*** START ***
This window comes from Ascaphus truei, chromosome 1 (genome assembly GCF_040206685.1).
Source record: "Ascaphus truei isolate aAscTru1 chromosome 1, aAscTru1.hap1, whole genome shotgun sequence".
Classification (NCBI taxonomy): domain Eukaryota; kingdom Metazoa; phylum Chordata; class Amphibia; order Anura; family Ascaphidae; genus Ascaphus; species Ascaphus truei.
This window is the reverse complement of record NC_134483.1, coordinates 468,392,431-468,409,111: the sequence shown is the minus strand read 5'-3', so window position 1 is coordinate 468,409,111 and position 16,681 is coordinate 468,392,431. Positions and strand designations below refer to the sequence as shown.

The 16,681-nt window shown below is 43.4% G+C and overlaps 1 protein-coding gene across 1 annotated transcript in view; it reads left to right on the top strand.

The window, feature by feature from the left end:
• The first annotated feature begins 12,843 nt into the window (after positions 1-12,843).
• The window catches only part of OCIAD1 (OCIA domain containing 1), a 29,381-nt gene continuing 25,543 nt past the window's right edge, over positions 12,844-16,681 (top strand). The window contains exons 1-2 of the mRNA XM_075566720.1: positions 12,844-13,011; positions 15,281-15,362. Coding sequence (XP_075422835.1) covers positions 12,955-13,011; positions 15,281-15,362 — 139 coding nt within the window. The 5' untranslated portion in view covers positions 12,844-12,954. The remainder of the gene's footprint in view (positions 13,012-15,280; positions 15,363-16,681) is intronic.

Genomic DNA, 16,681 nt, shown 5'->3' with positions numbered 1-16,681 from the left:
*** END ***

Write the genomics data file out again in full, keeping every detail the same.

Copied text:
This window comes from Ascaphus truei, chromosome 1 (genome assembly GCF_040206685.1).
Source record: "Ascaphus truei isolate aAscTru1 chromosome 1, aAscTru1.hap1, whole genome shotgun sequence".
Classification (NCBI taxonomy): domain Eukaryota; kingdom Metazoa; phylum Chordata; class Amphibia; order Anura; family Ascaphidae; genus Ascaphus; species Ascaphus truei.
This window is the reverse complement of record NC_134483.1, coordinates 468,392,431-468,409,111: the sequence shown is the minus strand read 5'-3', so window position 1 is coordinate 468,409,111 and position 16,681 is coordinate 468,392,431. Positions and strand designations below refer to the sequence as shown.

The 16,681-nt window shown below is 43.4% G+C and overlaps 1 protein-coding gene across 1 annotated transcript in view; it reads left to right on the top strand.

The window, feature by feature from the left end:
• The first annotated feature begins 12,843 nt into the window (after positions 1-12,843).
• The window catches only part of OCIAD1 (OCIA domain containing 1), a 29,381-nt gene continuing 25,543 nt past the window's right edge, over positions 12,844-16,681 (top strand). The window contains exons 1-2 of the mRNA XM_075566720.1: positions 12,844-13,011; positions 15,281-15,362. Coding sequence (XP_075422835.1) covers positions 12,955-13,011; positions 15,281-15,362 — 139 coding nt within the window. The 5' untranslated portion in view covers positions 12,844-12,954. The remainder of the gene's footprint in view (positions 13,012-15,280; positions 15,363-16,681) is intronic.

Genomic DNA, 16,681 nt, shown 5'->3' with positions numbered 1-16,681 from the left: